- Diabetes mellitus, commonly known as diabetes, is a metabolic disease that causes high blood sugar.
- The hormone insulin moves sugar from the blood into our cells to be stored or used for energy.
- With diabetes, our body either doesn’t make enough insulin or can’t effectively use the insulin it does make.
- Untreated high blood sugar from diabetes can damage nerves, eyes, kidneys, and other organs.
There are a few different types of diabetes:
- Diabetes Mellitus
- Type 1 Diabetes
- Type 2 Diabetes
- Diabetes Insipidus
- Gestational Diabetes
Type 1 diabetes
- It is also known as Diabetes Mellitus Type 1.
- It occurs when the pancreas fails to produce sufficient insulin.
- The consequent lack of insulin causes an increase in glucose levels in urine and blood.
- Symptoms include excessive excretion of urine (polyuria), thirst (polydipsia), constant hunger, weight loss, vision changes, and fatigue. These symptoms may occur suddenly.
Type 2 diabetes
- It is also called Diabetes Mellitus Type 2.
- Type 2 diabetes (formerly called non-insulin-dependent, or adult-onset) results from the body’s ineffective use of insulin.
- The prime reason for the occurrence of type 2 diabetes is obesity and lack of exercise in people who are genetically biased. Type 2 diabetes comprises the majority of people with diabetes around the world.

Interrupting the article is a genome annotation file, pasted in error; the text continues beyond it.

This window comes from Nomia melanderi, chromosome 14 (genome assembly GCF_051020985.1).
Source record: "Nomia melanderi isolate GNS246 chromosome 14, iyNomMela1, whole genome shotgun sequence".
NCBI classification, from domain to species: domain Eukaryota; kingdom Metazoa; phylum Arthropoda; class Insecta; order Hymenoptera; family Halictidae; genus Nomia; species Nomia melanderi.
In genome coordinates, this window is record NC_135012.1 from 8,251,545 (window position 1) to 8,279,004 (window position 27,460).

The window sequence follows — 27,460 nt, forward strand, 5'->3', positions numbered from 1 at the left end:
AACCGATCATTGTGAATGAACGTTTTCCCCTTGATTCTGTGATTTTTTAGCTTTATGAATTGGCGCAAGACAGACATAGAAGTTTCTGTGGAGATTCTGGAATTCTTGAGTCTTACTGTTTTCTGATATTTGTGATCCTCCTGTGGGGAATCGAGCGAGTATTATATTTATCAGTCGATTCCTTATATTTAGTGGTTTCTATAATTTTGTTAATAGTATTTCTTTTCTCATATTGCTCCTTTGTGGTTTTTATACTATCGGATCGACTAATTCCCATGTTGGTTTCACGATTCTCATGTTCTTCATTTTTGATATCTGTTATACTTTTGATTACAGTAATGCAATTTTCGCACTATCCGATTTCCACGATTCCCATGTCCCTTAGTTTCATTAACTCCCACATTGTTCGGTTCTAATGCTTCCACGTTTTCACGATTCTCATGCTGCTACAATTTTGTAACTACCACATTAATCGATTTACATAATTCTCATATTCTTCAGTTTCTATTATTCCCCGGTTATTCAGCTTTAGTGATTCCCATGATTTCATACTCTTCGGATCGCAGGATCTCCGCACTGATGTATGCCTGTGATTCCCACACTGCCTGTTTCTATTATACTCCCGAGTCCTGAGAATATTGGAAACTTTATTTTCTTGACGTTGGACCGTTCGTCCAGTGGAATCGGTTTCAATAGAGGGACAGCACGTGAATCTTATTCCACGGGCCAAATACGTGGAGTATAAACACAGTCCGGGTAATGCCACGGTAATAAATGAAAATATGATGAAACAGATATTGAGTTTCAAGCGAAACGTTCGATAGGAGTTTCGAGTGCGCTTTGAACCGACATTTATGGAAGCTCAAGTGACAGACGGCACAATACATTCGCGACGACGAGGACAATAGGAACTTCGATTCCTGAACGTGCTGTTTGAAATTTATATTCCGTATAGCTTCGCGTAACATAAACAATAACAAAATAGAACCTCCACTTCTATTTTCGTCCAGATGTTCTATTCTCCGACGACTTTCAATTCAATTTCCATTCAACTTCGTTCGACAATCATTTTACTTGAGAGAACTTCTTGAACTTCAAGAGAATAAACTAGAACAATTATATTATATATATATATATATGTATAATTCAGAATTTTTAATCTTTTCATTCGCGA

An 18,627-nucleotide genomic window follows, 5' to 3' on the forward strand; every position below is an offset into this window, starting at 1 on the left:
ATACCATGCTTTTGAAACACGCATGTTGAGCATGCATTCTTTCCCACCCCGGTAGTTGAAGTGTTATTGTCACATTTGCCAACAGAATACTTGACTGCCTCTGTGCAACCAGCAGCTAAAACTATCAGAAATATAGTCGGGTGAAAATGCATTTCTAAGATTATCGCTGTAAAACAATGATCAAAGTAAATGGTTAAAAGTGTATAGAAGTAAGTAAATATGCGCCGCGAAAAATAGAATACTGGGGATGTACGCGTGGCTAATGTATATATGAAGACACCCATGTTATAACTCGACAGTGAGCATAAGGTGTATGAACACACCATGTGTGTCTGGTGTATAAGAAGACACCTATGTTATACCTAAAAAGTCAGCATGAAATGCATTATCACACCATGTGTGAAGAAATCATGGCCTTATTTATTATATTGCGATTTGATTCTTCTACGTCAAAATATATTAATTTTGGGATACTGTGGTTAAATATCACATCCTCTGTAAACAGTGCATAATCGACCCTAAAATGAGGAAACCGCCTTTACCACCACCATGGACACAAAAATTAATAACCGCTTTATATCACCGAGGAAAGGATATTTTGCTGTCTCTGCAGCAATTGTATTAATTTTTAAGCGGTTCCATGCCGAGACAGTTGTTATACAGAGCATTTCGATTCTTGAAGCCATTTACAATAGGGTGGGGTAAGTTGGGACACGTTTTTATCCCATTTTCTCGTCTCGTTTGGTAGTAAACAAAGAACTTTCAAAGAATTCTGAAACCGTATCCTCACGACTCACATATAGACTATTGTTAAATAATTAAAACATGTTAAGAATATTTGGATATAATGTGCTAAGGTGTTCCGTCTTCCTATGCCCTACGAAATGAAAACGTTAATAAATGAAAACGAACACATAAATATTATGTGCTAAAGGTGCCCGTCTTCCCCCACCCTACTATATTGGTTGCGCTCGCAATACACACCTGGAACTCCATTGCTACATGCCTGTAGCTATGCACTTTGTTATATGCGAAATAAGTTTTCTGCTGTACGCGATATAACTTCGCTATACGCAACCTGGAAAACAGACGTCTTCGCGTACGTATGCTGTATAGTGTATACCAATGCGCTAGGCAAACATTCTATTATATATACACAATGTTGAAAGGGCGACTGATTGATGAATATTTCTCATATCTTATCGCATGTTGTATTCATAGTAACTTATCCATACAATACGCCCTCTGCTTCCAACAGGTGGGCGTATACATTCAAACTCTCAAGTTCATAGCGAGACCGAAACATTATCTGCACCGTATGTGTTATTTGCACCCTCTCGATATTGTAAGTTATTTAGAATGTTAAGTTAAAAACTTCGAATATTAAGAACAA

- Symptoms may be similar to those of type 1 diabetes but are often less marked. As a result, the disease may be diagnosed several years after onset, once complications have already arisen.
- When the body is unable to respond or produce the Antidiuretic hormone (ADH), which is secreted by the hypothalamus, Diabetes Insipidus occurs.
- This hormone helps the kidneys manage the amount of water in the human body. Without this essential hormone, the kidneys pass an abnormally large volume of urine that is insipid (meaning: odourless and dilute).
- This condition occurs in pregnant women who develop high blood sugar levels without a previous history. The condition usually resolves after delivery.
National Diabetes and Diabetic Retinopathy Survey
The survey conducted during 2015-2019 by Rajendra Prasad Centre for Ophthalmic Sciences, All India Institute of Medical Sciences, New Delhi.
- The prevalence of diabetes in India has been recorded at 11.8% in the last four years with almost the same percentage of men and women suffering from the disease.
- The highest prevalence of diabetes (13.2%) was observed in the 70-79 years’ age group. Males showed a prevalence of diabetes (12%) compared to females (11.7%).
- The prevalence of any form of diabetic retinopathy (DR) in the diabetic population aged up to 50 years was found to be 16.9%.
- Prevalence of blindness among diabetics was 2.1% and visual impairment was 13.7%.
- Diabetes and diabetic retinopathy have been emerging as a significant noncommunicable disease leading to ocular morbidity (blindness).
- It is estimated that diabetic retinopathy was responsible for 1.06% of blindness and 1.16% of visual impairment globally in 2015.
- Scientists have recently demonstrated the role of a protein secretagogin (SCGN) in increasing insulin action in obesity-induced diabetes.
- SCGN is now established as a functional insulin-binding protein with therapeutic potential against diabetes.
- SCGN binds to insulin and protects it from various stresses, increases its stability, and adds to its action.
- SCGN is found in lower quantities in the brains of Alzheimer’s patients.